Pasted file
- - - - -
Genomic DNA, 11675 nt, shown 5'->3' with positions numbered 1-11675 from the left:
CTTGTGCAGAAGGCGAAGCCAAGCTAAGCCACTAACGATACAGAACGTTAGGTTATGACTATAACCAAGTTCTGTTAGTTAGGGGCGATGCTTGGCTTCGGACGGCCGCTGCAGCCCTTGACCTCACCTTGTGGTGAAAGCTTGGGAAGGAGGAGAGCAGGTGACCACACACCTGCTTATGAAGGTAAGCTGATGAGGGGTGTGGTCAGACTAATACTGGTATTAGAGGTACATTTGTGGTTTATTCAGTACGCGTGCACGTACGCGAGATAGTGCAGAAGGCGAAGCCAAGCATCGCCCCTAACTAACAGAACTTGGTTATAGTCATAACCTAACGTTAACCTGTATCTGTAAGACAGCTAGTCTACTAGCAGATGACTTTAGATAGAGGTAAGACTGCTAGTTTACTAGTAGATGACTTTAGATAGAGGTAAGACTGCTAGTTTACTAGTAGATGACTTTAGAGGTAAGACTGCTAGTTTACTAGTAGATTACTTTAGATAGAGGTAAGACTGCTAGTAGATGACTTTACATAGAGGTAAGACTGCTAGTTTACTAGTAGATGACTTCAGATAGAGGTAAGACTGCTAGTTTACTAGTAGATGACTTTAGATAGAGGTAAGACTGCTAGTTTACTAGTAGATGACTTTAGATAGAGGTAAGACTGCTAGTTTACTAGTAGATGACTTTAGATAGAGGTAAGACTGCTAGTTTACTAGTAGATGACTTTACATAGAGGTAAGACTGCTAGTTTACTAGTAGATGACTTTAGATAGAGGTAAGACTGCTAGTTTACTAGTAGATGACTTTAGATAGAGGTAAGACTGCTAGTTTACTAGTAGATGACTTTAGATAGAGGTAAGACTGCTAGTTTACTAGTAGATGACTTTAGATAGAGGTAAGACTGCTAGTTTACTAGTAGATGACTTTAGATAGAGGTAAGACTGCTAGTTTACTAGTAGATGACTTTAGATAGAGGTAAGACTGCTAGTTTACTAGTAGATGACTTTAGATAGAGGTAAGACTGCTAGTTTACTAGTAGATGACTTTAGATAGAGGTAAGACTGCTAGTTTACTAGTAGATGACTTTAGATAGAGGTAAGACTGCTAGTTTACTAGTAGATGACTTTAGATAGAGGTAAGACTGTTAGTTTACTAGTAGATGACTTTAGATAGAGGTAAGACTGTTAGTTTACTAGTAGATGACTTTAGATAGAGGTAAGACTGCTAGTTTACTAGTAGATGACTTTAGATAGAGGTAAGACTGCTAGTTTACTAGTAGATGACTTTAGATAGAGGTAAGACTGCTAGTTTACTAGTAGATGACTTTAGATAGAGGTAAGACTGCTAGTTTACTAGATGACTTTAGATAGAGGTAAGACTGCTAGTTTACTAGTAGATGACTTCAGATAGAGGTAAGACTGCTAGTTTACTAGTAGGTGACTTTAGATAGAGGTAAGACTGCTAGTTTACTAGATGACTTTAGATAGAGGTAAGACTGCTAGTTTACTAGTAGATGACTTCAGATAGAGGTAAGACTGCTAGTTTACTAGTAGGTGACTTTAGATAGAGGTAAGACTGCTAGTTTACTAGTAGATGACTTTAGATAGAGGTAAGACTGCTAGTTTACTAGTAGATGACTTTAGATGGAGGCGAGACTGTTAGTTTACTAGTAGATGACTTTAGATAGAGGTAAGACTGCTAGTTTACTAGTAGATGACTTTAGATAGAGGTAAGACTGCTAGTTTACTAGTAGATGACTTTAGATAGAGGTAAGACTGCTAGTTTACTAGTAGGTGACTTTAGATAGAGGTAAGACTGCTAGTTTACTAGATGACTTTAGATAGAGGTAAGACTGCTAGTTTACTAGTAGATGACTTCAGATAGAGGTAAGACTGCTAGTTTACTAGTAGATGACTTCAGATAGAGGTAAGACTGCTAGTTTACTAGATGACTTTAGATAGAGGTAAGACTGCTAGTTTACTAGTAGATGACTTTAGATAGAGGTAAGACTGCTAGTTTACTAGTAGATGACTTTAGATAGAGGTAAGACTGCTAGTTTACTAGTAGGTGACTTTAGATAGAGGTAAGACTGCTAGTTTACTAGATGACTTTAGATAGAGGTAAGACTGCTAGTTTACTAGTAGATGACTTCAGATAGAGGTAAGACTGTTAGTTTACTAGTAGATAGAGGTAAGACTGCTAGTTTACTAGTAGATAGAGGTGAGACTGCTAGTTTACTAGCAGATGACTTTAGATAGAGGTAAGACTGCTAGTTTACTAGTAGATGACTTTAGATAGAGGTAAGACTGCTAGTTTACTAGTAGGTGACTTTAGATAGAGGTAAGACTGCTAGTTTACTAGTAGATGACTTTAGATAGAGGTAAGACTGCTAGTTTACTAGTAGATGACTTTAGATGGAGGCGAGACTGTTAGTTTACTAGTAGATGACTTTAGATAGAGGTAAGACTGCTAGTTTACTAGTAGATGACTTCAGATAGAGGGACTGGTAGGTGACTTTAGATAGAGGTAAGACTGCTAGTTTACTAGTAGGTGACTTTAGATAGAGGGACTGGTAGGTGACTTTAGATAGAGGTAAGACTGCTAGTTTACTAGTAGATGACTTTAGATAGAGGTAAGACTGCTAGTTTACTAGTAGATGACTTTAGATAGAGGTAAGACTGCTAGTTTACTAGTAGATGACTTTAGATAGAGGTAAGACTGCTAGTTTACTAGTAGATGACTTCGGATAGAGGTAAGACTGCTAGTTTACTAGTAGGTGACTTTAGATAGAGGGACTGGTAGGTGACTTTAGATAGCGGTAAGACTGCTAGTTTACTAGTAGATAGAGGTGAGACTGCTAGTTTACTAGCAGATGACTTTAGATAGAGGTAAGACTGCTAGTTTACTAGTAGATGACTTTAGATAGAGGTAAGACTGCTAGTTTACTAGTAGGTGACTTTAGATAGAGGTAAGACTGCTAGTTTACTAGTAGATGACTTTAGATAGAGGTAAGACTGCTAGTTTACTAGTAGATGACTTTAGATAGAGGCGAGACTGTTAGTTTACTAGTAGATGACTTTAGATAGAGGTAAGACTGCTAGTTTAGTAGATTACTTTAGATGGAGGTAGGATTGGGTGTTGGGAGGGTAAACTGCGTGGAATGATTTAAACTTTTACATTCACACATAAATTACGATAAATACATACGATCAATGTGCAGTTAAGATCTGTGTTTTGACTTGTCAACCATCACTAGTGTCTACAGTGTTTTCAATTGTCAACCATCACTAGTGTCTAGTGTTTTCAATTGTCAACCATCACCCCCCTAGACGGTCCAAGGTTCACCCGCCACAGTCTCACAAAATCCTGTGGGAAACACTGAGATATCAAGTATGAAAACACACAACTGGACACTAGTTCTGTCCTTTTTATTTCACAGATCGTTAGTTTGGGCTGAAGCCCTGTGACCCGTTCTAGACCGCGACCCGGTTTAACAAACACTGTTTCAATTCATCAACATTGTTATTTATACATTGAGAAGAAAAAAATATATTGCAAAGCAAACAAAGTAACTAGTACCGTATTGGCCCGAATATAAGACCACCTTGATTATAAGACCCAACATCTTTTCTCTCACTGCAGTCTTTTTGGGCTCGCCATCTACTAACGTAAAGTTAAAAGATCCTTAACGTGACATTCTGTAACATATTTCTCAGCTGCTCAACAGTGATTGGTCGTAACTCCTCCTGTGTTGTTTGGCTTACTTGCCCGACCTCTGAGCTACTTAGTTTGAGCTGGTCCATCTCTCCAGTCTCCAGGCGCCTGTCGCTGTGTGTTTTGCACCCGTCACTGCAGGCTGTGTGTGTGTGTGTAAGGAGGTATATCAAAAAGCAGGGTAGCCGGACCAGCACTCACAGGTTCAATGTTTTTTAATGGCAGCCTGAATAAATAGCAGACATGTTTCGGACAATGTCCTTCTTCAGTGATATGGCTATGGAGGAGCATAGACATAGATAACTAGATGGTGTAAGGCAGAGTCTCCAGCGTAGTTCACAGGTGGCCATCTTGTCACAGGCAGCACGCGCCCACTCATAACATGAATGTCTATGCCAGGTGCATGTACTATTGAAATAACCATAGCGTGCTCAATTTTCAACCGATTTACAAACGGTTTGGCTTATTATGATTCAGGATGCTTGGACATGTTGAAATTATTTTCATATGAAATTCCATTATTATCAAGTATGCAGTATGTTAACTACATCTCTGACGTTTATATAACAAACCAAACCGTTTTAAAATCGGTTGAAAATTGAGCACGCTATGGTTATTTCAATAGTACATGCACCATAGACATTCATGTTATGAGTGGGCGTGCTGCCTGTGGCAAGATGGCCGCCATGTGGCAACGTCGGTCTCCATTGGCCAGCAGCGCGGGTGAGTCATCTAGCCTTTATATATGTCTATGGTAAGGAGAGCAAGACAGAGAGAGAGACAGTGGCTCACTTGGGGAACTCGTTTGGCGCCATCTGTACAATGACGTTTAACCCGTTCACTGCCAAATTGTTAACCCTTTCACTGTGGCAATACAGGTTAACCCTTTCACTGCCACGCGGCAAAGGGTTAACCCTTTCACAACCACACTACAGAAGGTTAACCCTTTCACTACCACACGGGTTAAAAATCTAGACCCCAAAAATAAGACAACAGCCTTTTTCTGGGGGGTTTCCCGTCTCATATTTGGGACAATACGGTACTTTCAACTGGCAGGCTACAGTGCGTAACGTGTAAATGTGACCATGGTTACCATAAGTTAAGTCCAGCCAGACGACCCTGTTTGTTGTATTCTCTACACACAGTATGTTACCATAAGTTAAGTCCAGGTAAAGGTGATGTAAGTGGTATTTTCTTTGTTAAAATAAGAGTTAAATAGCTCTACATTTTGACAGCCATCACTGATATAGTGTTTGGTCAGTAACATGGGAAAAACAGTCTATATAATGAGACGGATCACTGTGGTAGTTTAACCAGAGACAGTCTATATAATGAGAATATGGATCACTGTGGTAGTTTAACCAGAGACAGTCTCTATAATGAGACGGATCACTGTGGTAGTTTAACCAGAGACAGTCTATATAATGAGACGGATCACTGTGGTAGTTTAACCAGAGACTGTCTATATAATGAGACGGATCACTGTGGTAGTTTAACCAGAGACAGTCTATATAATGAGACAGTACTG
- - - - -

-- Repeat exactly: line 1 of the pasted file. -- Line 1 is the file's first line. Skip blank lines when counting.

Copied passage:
Genomic DNA, 11675 nt, shown 5'->3' with positions numbered 1-11675 from the left: